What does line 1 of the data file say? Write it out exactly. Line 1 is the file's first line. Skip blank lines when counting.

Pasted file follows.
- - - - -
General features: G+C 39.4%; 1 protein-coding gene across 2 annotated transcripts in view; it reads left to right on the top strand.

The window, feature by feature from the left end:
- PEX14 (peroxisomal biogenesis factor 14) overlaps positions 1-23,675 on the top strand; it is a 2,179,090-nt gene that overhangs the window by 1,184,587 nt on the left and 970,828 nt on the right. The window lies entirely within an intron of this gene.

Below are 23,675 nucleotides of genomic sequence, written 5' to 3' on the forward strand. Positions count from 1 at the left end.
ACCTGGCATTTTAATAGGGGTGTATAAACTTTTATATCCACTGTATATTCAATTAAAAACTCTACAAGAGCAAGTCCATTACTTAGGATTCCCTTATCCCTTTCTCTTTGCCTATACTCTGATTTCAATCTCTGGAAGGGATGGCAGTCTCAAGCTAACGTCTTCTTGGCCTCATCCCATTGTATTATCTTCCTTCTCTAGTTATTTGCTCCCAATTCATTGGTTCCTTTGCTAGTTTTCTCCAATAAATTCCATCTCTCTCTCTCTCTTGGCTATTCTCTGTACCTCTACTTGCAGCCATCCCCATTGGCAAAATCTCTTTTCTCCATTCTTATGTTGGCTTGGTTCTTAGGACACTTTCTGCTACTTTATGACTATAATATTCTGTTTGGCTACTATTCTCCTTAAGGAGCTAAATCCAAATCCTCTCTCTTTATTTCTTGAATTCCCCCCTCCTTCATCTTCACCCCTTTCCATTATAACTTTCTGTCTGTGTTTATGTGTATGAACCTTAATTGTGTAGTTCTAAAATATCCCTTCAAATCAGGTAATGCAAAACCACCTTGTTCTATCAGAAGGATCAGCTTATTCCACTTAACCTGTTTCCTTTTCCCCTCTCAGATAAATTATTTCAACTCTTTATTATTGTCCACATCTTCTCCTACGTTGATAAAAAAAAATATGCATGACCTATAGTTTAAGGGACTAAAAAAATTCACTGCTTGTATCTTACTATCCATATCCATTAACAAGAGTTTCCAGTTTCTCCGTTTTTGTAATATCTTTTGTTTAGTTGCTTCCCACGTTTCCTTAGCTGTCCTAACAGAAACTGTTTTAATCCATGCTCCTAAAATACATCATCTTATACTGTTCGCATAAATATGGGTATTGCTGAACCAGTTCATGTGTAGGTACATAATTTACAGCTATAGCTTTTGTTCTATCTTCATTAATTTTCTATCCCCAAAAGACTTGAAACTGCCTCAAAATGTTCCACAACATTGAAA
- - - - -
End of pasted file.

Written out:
General features: G+C 39.4%; 1 protein-coding gene across 2 annotated transcripts in view; it reads left to right on the top strand.